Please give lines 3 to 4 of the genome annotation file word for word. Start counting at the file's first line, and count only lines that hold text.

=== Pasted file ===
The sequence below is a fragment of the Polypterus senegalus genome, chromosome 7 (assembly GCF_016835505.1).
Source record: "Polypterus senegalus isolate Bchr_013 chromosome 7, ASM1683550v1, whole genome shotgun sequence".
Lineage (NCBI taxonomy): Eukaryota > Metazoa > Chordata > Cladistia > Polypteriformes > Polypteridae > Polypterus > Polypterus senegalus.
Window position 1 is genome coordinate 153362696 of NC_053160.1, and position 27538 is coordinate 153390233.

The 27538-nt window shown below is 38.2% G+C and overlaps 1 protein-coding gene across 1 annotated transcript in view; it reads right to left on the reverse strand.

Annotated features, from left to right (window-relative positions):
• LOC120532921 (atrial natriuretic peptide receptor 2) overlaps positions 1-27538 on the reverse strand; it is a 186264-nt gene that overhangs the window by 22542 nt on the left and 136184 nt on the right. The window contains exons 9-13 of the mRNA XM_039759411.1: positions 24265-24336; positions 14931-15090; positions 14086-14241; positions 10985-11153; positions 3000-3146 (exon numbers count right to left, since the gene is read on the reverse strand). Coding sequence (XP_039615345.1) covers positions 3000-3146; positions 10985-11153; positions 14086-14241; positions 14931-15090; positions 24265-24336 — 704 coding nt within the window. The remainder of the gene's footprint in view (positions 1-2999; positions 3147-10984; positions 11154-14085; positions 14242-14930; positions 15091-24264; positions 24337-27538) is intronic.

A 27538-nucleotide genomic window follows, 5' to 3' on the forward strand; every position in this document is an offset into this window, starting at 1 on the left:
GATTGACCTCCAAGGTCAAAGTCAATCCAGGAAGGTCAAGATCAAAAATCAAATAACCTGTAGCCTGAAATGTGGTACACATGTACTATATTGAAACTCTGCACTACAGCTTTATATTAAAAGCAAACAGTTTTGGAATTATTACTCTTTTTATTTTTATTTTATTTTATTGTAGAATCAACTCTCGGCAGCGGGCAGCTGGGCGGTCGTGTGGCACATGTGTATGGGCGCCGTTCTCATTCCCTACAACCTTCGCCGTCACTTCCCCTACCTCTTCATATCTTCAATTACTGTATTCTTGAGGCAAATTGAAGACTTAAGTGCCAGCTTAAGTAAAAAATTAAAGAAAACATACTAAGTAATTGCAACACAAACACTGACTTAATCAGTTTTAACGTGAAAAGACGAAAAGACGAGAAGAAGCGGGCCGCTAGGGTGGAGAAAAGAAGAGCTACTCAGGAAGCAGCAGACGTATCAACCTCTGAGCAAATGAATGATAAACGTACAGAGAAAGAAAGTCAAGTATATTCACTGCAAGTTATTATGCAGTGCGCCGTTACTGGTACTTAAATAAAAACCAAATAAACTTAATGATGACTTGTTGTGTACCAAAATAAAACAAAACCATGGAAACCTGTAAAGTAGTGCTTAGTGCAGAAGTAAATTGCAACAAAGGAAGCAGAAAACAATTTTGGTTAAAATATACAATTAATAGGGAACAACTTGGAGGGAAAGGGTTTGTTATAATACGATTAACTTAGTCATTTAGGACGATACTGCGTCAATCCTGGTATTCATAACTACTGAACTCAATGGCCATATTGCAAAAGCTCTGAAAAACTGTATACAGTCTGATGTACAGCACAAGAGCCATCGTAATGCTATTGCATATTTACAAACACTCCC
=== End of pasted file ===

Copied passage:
Lineage (NCBI taxonomy): Eukaryota > Metazoa > Chordata > Cladistia > Polypteriformes > Polypteridae > Polypterus > Polypterus senegalus.
Window position 1 is genome coordinate 153362696 of NC_053160.1, and position 27538 is coordinate 153390233.